Aircraft leasing giant casts doubt on renting to Russian airlines again after Putin seizes planes
- Few of the hundreds of foreign-owned planes rented by Russian airlines have been returned to owners.
- Leasing firm Avolon says its recovered four of the 14 airplanes it had placed in the country.
- President Vladimir Putin earlier this month signed a law allowing Russian airlines to continue flying the foreign-owned airplanes domestically.
The CEO of major aircraft-leasing company Avolon on Tuesday accused Russia of "robbery" after President Vladimir Putin's government seized several leased planes.
The ordeal will have lasting impacts on the company's relationship with the country, said the executive, Domhnal Slattery, casting doubt on whether the second-largest aircraft lessor would do meaningful business with Russian airlines ever again.
"We try every day but as of today [there is] zero chance of getting those back right now," he said.
Western aircraft-leasing companies have been trying to recover hundreds of planes that are in Russia. They were required under sanctions in protest of Russia's attack on Ukraine to sever contracts with Russian customers.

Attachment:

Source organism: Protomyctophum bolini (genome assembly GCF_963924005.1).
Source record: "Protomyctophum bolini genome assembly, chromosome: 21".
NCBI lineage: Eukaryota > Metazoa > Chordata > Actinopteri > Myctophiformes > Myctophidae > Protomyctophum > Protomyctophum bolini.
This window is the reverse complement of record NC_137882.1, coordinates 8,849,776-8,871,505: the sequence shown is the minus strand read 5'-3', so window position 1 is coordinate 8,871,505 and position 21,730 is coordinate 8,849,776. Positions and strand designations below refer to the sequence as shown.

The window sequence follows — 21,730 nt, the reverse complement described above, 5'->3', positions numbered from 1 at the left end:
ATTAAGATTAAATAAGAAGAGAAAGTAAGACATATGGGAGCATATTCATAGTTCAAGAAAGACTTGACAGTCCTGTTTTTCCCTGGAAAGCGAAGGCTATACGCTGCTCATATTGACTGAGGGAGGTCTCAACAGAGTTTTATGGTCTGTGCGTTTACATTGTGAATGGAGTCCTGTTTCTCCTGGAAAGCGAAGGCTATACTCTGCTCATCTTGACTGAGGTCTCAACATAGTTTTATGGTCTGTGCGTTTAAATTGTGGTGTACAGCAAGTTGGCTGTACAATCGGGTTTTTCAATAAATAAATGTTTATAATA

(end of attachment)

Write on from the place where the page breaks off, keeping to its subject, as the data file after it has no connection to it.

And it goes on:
But Putin earlier this month signed a law that would allow the country's carriers to fly the planes domestically and re-register them, dimming the prospects for their recovery by foreign owners. Some $10 billion worth of foreign-owned jets that were leased to Russian carriers are stuck in the country.
"It's just robbery. They've stolen the airplanes. It's incomprehensible," Slattery said.
Avolon, which is based in Dublin, had 14 planes placed in Russia and has recovered four of them. It now has net exposure of about $200 million, Slattery said. He liked it to a "headache, not a migraine" for the firm, which had more than 800 planes as of the end of last year.
"It will be a very, very long time if ever that we would have appetite for incremental exposure" in Russia again, Slattery said.
Rented planes are key for Russia's fleet of more than 970 planes with about 500 managed by a foreign owner, according to aviation data and consulting firm Cirium.
Slattery said the crisis in Russia will impact the insurance market, particularly driving up costs for war risks.
A representative at the Russian Embassy in Washington wasn't immediately reachable for comment.
Avolon rival AerCap, which is also based in Dublin, will hold a quarterly call to discuss financial results on Wednesday morning.